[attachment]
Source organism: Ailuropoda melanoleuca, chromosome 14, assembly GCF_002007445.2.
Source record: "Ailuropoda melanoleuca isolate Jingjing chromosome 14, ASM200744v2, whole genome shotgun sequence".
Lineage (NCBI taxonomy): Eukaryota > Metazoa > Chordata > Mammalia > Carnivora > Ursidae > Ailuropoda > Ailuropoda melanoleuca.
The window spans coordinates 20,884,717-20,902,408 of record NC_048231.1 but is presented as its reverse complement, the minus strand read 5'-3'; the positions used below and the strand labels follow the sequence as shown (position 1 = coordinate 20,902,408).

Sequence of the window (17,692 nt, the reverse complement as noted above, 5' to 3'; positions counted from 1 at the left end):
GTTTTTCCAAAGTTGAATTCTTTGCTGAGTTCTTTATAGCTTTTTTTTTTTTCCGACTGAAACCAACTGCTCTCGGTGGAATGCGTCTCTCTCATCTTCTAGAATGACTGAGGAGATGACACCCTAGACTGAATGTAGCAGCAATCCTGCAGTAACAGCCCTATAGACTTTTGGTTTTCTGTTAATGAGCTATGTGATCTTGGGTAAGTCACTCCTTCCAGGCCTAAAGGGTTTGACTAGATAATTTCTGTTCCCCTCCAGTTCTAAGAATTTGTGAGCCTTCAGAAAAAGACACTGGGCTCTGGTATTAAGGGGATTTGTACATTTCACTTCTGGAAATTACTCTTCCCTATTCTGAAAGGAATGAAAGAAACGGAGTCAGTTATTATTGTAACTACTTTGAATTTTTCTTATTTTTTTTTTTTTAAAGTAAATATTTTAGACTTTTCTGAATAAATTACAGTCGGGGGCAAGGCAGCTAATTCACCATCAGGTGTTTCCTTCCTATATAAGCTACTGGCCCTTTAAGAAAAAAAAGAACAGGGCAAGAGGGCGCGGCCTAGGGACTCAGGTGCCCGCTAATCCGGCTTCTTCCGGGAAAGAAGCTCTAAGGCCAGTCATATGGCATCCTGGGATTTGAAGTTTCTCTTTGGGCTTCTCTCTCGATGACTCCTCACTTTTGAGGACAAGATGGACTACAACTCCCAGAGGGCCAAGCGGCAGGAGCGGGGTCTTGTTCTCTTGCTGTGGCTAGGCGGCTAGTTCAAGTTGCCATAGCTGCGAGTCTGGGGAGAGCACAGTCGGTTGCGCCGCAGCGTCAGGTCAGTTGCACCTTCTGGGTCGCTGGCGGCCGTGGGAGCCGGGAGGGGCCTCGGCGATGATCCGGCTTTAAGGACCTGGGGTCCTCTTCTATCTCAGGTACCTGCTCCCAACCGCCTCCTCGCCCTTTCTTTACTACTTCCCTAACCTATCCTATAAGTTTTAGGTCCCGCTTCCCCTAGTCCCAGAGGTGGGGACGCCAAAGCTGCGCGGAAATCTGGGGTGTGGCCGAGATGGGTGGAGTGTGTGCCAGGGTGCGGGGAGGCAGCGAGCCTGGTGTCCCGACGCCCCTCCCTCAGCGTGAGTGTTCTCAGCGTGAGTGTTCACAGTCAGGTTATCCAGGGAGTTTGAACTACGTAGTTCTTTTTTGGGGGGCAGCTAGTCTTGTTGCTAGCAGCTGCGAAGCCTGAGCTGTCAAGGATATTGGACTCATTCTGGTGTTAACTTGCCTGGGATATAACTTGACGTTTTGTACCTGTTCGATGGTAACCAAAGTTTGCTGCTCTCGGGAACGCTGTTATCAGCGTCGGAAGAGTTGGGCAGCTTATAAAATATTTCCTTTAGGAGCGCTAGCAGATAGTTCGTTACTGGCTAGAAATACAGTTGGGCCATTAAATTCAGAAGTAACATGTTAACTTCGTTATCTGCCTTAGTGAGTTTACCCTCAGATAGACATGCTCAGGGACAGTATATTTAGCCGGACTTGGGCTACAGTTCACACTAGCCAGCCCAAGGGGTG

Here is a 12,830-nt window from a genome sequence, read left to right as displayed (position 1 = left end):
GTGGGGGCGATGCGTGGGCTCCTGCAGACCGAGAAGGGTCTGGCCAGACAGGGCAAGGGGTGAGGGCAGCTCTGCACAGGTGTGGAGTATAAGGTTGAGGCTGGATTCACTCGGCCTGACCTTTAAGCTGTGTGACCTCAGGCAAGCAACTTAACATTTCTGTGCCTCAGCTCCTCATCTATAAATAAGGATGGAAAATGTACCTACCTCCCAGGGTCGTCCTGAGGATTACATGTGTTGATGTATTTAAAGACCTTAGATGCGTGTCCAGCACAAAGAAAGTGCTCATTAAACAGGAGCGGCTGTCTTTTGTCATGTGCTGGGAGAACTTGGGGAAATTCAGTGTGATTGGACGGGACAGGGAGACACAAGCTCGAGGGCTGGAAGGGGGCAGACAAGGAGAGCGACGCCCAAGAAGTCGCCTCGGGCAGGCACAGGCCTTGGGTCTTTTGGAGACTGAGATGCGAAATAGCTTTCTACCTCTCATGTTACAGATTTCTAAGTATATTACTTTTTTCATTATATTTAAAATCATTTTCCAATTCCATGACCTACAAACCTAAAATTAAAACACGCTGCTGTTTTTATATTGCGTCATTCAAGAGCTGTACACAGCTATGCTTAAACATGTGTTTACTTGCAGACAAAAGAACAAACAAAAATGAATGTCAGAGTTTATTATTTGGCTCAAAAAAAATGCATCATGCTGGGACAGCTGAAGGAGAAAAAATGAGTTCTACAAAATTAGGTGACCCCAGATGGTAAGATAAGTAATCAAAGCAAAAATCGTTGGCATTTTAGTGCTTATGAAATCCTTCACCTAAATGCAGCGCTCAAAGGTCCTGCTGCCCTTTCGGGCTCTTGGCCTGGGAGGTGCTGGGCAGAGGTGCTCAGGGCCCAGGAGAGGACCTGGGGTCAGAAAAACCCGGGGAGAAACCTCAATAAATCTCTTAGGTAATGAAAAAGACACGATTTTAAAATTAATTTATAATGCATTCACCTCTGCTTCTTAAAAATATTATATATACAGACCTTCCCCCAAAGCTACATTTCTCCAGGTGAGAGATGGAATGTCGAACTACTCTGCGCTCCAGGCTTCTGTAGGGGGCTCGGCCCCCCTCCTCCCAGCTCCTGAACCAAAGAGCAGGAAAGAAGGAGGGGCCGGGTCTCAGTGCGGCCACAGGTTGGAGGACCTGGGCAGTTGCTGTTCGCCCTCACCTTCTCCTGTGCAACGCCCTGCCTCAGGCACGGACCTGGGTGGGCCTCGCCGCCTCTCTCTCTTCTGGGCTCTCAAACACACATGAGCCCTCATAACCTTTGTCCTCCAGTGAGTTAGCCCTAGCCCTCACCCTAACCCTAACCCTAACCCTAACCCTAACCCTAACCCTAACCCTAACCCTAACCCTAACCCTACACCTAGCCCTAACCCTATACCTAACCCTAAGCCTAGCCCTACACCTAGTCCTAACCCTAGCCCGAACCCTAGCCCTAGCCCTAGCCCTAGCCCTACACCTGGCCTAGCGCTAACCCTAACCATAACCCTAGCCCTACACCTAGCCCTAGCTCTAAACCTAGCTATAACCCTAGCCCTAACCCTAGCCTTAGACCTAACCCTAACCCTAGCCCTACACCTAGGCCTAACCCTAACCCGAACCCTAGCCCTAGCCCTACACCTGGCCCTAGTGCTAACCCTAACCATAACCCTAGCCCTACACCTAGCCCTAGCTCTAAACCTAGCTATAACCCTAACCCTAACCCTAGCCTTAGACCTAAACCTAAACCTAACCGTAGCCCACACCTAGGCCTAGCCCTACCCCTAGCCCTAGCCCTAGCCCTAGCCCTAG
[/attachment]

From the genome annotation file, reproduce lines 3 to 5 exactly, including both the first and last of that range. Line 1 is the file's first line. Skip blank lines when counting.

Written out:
Lineage (NCBI taxonomy): Eukaryota > Metazoa > Chordata > Mammalia > Carnivora > Ursidae > Ailuropoda > Ailuropoda melanoleuca.
The window spans coordinates 20,884,717-20,902,408 of record NC_048231.1 but is presented as its reverse complement, the minus strand read 5'-3'; the positions used below and the strand labels follow the sequence as shown (position 1 = coordinate 20,902,408).

Sequence of the window (17,692 nt, the reverse complement as noted above, 5' to 3'; positions counted from 1 at the left end):